DCM - Dilated Cardiomyothpy some things you need to know
DCM in short what does it mean in the world of dog food
Dilated Cardiomyopathy (DCM)
With so much news an around DCM and what you feed your dogs lets have a look at what we know.
First of all there have been approx 560 cases in USA diagnosed since 2014. 7 cases were reported between 2014 and 2017 and was not until the the Food and Drug Administration(FDA) in the USA was made aware by a group of veterinary cardiologist in the North West there was some concerns based on the following two factors:
1) not known breeds were being diagnosed DCM
2) most had been eating grain-free diets prior to diagnosis
The FDA released its first advisory about this issue in July 2018, in order to alert pet owners and general-practice veterinarians of the possibility for DCM to develop in dogs, especially if they had been maintained on grain-free/legume-rich diets for any significant period of time. The agency warned interested parties to be on the lookout for the symptoms of DCM: loss of appetite, pale gums, increased heart rate, coughing, difficulty breathing, periods of weakness, and fainting.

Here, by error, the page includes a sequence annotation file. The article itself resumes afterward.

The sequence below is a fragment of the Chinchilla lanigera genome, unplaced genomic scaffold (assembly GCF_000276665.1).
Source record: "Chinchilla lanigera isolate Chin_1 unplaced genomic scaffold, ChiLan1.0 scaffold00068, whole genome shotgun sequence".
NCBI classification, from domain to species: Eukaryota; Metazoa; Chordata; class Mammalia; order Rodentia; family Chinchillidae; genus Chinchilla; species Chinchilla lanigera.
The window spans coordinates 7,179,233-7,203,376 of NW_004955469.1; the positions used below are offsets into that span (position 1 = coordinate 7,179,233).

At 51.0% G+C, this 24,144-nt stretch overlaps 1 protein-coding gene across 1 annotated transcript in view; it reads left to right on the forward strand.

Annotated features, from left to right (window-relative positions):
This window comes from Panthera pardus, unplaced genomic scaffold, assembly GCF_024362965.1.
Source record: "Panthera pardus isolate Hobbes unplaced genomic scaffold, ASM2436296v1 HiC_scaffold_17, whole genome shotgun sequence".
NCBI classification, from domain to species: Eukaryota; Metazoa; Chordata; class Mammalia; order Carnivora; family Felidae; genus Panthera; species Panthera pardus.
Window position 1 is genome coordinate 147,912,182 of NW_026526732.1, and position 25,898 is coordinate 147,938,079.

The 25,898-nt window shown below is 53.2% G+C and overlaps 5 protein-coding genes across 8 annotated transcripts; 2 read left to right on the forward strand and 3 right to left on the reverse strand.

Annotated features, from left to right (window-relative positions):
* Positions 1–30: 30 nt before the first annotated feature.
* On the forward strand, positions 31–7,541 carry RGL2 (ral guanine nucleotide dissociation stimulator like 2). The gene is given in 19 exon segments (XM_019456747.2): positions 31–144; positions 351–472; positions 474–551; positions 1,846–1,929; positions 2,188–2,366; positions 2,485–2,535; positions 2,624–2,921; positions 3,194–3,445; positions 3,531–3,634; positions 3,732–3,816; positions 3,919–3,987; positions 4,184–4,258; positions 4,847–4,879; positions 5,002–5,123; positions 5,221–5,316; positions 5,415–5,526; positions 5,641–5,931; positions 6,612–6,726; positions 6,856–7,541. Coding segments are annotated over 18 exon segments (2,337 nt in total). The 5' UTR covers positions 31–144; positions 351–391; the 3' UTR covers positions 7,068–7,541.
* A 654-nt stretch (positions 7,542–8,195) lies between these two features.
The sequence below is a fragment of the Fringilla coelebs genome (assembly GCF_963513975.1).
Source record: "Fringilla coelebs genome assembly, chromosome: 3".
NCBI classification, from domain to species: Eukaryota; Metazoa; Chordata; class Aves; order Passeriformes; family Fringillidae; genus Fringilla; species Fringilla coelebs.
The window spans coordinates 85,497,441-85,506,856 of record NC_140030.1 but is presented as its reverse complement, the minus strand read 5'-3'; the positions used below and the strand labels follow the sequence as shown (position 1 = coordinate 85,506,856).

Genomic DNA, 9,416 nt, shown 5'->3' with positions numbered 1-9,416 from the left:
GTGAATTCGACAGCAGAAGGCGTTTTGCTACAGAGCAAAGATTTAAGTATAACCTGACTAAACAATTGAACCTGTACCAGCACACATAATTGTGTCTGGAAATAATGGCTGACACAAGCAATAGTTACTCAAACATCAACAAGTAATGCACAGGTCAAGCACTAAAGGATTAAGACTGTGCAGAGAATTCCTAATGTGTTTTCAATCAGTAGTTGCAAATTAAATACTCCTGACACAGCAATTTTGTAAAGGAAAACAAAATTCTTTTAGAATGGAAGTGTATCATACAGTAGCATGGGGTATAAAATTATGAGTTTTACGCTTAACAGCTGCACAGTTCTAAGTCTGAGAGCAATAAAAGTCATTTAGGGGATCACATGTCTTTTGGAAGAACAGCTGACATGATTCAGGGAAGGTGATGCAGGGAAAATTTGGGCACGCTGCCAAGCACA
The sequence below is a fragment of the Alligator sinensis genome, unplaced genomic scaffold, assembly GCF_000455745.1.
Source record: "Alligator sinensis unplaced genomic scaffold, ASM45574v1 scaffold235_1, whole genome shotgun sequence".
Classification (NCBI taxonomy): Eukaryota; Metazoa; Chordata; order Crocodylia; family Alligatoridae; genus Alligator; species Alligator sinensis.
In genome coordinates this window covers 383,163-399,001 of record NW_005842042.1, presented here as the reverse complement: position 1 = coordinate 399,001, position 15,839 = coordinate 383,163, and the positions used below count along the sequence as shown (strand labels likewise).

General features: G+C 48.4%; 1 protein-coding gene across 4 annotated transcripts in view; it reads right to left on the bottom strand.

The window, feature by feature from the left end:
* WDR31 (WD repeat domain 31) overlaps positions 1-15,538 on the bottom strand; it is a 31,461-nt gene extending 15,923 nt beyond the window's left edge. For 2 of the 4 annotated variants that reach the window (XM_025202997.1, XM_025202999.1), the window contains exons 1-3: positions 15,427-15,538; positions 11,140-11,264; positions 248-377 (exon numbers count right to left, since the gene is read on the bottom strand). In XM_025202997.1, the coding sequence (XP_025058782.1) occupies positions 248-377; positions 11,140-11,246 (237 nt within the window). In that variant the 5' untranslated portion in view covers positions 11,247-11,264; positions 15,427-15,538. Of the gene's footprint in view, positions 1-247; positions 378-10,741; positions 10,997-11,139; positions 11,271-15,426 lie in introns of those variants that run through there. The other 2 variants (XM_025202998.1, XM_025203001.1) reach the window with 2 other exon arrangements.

This alerted veterinary practices to report further cases of DCM. The question then needs to be answered, if this was not alerted would the natural trend have been as high as what it has been? Although ratios per captata are significantly low in the USA. I believe the alert has potentially led to better diagnosis of the issue that may have been misinterpreted for other symptoms. Because the accuracy of the diagnosis had been correct led to closer reporting on DCM which has increased numbers reported.
An assumption has been made that people who feed their pet GF are overall in a better financial position to pay the extra for Grain Free, but are also in a better position to pay for appropriate diagnostics treatments. This will be an interesting assumption to be worked through and see if there is any correlations.
The next question is around the all almighty diet - The FDA has not yet reached any conclusions about definitive links between the foods that the 560 dogs were being fed and their development of DCM. However, if, in an abundance of caution, an owner wanted to avoid products that share the traits of these foods, it’s possible to do so. The update includes enough information about the implicated foods that could help consumers select foods that do not share the traits of the implicated foods. Just keep in mind that causation is still unknown and that the FDA’s only conclusion so far is that “DCM in dogs is a complex scientific issue that may involve multiple factors.”
In short what does this mean?
Grain-free diets represented 91% of the products implicated in the reports; 93% contained peas and/or lentils. Potatoes and/or sweet potatoes were present in 42% of the products. These numbers are far more intriguing.